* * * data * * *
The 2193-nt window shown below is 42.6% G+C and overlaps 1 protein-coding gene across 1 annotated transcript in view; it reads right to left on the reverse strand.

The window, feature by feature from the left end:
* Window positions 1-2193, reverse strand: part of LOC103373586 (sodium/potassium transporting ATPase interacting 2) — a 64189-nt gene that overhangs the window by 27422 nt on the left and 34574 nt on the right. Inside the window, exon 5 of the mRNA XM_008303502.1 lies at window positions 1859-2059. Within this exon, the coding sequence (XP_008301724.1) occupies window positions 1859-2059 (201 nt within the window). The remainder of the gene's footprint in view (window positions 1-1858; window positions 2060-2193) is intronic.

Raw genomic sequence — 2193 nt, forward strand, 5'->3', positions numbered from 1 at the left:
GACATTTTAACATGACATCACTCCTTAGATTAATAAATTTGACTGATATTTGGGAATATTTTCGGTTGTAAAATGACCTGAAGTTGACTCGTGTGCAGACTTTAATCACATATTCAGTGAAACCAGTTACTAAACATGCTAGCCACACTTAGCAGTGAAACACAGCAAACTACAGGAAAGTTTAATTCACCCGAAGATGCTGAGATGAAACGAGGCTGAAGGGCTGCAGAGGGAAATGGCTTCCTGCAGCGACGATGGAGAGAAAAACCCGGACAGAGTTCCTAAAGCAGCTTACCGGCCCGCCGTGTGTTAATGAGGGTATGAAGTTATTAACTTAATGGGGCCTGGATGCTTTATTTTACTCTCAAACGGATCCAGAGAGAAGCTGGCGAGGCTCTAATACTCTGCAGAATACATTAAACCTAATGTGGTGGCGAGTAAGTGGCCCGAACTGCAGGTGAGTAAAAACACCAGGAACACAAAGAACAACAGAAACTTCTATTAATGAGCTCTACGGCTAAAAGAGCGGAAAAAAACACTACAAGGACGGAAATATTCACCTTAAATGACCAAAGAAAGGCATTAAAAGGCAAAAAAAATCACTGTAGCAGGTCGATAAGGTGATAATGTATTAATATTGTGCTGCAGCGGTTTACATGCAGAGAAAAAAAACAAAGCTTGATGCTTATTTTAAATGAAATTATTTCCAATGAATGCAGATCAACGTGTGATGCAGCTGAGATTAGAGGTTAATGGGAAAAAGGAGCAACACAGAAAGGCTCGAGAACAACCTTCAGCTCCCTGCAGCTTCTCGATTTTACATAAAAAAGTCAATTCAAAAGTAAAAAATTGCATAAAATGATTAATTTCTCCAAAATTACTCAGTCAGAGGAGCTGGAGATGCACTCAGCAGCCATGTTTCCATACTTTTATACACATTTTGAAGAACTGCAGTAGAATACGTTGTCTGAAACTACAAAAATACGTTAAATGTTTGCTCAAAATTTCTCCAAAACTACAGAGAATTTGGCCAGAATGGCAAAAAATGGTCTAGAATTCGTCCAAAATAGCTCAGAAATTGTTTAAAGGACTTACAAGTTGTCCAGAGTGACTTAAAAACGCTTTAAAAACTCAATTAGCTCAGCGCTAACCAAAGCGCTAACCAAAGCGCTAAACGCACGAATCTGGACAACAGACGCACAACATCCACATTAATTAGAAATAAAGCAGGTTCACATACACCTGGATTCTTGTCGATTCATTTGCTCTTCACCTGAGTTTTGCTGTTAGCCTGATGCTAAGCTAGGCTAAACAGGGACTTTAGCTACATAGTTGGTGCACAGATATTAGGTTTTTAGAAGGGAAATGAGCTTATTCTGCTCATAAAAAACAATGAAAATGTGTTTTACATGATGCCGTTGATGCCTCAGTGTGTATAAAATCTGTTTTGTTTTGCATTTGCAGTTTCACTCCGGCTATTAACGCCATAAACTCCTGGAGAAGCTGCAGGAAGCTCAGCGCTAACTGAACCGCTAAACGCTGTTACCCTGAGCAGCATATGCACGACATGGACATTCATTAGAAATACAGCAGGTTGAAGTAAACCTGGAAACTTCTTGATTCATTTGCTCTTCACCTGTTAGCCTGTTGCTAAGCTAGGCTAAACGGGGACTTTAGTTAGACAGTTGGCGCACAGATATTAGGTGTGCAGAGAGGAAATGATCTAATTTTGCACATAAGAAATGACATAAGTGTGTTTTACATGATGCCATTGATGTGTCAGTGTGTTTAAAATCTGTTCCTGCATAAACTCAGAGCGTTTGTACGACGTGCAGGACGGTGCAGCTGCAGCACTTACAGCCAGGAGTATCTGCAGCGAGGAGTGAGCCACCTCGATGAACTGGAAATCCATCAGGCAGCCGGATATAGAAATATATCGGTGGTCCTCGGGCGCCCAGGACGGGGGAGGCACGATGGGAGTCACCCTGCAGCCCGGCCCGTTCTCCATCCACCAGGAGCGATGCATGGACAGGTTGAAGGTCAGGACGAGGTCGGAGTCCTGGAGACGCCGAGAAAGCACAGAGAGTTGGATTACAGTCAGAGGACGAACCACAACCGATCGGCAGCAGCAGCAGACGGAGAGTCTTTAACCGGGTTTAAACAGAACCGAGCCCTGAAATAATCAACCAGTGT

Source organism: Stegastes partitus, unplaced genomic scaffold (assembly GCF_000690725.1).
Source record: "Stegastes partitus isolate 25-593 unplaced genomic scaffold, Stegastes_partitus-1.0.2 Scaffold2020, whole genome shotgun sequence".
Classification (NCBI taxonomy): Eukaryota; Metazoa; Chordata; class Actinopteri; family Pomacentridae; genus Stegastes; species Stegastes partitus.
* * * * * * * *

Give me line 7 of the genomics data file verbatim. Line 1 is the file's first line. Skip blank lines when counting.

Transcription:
Source record: "Stegastes partitus isolate 25-593 unplaced genomic scaffold, Stegastes_partitus-1.0.2 Scaffold2020, whole genome shotgun sequence".